The Lesson Plans contained on this page are designed to integrate theatre and drama practice-based approaches to engaging in the study of Shakespeare. The exercises provided are derived from decades of professional practice from a range of world-renowned practitioners, adapted for integration into normal classroom circumstances and time-frames. Each Lesson Plan comes with detailed descriptions of how to plan and deliver the exercise, including pedagogical and National Curriculum assessment connections and video demonstrations of the exercises in action. There are also handy tips informed by years of experience, provided to guide teachers through individual diagnosis and problem0solving or adaptation of the exercises for frequently encountered learning situations. 

Any feedback on any of these exercises would be gratefully received. Equally, if you adapt any of these exercises, alter them or have any alternative approaches which have proved effective in engaging young people in the study of Shakespeare, please send in your information and I would be happy to include your contributions, with citation, to the Working with Shakespeare project.  

You can contact me at: scott.alderdice@usq.edu.au 

Thank you for visiting. 

This lesson plan is linked to the video learning resource: Once in Verona, which is a 47 minute modern verse enactment of the entire story of Romeo and Juliet.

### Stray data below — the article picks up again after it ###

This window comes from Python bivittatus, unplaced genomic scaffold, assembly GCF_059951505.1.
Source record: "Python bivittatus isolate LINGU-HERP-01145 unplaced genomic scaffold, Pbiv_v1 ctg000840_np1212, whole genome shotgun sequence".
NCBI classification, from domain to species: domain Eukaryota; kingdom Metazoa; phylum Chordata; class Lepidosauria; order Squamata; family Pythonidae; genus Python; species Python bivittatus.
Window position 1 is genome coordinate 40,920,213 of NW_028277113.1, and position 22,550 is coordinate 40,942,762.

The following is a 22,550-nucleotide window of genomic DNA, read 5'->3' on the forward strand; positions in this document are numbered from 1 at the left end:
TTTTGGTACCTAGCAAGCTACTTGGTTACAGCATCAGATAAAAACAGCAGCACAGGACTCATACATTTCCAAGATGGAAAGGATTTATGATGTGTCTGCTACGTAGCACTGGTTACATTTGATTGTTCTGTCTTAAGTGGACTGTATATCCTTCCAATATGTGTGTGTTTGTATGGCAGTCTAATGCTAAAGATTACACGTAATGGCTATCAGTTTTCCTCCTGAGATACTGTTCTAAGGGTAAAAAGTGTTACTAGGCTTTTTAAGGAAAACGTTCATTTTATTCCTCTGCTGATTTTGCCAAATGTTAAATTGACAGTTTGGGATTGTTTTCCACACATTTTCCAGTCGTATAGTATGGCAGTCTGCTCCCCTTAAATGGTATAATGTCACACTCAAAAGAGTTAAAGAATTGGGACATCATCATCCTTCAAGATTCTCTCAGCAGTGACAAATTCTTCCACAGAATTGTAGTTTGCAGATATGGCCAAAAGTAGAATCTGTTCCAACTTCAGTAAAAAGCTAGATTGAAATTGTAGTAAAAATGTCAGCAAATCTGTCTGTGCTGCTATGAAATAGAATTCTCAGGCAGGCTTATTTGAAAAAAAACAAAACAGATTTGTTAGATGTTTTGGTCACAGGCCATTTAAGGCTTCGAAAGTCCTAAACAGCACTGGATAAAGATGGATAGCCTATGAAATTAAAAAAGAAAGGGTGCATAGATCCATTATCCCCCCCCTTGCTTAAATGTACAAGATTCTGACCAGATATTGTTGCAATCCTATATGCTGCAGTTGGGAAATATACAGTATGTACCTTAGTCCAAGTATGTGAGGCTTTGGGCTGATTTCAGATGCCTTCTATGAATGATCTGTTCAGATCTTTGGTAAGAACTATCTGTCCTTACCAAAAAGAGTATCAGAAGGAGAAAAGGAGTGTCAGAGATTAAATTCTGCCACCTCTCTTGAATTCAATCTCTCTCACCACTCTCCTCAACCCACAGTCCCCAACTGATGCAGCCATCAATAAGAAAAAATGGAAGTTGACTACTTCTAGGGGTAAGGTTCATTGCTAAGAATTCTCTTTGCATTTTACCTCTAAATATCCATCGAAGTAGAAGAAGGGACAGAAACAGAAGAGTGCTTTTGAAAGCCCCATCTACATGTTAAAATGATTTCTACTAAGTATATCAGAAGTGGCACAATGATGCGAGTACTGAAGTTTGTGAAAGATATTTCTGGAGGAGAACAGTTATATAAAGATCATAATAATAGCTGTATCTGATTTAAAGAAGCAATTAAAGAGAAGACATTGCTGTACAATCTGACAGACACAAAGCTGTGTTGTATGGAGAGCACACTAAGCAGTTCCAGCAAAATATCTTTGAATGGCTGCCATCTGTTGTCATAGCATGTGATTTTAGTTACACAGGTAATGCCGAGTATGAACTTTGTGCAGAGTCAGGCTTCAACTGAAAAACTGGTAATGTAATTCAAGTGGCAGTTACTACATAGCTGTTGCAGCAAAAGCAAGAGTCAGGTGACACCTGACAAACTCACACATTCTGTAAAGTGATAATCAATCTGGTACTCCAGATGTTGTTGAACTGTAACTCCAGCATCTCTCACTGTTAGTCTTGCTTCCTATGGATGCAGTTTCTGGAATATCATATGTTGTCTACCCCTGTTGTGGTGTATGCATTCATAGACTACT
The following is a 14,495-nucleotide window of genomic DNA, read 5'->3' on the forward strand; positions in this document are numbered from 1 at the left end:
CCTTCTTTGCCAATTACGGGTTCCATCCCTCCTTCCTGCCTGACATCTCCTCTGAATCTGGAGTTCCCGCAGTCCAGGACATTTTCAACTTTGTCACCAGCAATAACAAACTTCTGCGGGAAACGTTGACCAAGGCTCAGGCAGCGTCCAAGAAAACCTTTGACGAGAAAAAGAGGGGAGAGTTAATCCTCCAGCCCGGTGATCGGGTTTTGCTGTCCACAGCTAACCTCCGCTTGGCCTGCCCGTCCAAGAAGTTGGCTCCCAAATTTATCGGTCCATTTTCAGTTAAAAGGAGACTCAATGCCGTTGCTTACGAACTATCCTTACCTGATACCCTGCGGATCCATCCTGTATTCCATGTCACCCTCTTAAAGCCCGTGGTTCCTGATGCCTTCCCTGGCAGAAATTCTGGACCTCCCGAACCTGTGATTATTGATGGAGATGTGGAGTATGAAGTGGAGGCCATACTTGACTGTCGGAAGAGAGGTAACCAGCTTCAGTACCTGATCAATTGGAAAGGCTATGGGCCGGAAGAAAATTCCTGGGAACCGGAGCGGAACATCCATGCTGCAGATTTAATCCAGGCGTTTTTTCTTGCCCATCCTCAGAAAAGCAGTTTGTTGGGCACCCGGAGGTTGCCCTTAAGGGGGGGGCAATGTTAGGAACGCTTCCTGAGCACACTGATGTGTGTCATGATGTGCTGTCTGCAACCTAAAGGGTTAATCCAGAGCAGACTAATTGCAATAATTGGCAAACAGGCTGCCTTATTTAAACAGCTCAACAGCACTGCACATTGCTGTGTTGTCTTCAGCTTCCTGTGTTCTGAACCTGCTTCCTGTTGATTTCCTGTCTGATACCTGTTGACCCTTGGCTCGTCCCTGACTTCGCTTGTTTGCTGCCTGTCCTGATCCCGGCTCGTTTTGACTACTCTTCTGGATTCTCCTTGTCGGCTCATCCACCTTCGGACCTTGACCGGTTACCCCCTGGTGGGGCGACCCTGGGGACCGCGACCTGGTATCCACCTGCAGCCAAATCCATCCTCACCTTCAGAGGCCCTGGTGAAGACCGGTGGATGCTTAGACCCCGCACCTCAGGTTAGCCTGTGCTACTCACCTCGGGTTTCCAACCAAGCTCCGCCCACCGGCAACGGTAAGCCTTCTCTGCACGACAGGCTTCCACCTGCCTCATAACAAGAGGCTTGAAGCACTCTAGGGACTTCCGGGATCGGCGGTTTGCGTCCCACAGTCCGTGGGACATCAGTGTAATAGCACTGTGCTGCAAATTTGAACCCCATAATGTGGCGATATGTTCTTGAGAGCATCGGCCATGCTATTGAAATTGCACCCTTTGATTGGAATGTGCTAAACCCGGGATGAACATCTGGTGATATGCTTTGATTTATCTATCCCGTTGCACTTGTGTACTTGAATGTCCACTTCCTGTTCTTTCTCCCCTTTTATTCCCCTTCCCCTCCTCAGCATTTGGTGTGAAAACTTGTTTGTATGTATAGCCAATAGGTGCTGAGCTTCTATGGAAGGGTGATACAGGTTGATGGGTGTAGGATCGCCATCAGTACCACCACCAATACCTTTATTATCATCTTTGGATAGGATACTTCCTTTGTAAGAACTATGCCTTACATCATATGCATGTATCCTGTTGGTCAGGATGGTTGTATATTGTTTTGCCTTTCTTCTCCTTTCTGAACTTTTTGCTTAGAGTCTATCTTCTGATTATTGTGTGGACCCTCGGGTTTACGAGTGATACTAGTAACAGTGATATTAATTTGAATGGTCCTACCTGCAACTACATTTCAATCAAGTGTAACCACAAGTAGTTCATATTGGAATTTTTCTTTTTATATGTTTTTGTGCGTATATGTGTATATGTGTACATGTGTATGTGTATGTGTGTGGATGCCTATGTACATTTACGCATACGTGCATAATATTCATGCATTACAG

Depending on the capability of the student cohort, Once in Verona can be viewed scene by scene or in its entirety and integrates the opportunity for students to work individually or in groups in creating their own graphic novel retelling of the story utilising free online apps and a palette of 250 images from the video.

This lesson is focussed on students developing a personalised understanding of the circumstances, characters and sequence of events of Shakespeare's play, Romeo and Juliet.

Lesson Plan 2: explaining the story

This lesson involves students in groups or individually completing a written or spoken stumble synopsis of Romeo and Juliet. Like all WWS learning resources, this activity fosters a disposition of play in students creatively fulfilling their own explanation of the story. Further personalised familiarity of the detailed plot of Shakespeare's original text story is therefore achieved.

This lesson is the final in a sequence of learning the story. The learning activities are collaborative and problem0solving as students learn to embody the sequence of events that make up the story of Romeo and Juliet. The exercise may be further adapted to introduce interpretive choices in delineating key plot points, character choices or actions that impact upon the story outcome.

This lesson plan deals with Shakesfear; student anxiety over Shakespeare's language, unfamiliar words and references. Students are encouraged to work in pairs or small groups in identifying unfamiliar terms and seeking out definitions. Learning resources then involve a variety of play activities aimed at students personalising word meanings and implicit associations or inferences. Several of the activities involve physical activities which enable students to develop kina-textual  and embodied connections with the words in a playful social environment of exploration.

Duration: 40 minutes.

This Lesson Plan introduces a systematic approach to breaking Shakespeare's dramatic verse into manageable single segments of sense: in dramatic terms - thoughts. The exercises in this and the next two lessons are the most fundamental in providing students with a self-driven capability for comprehending and interpreting Shakespeare's dramatic language. Because the exercises incorporate physical and rhythmic approaches to textual interpretation, students intrinsically engage with the text from a personalised perspective.

Duration 40 minutes.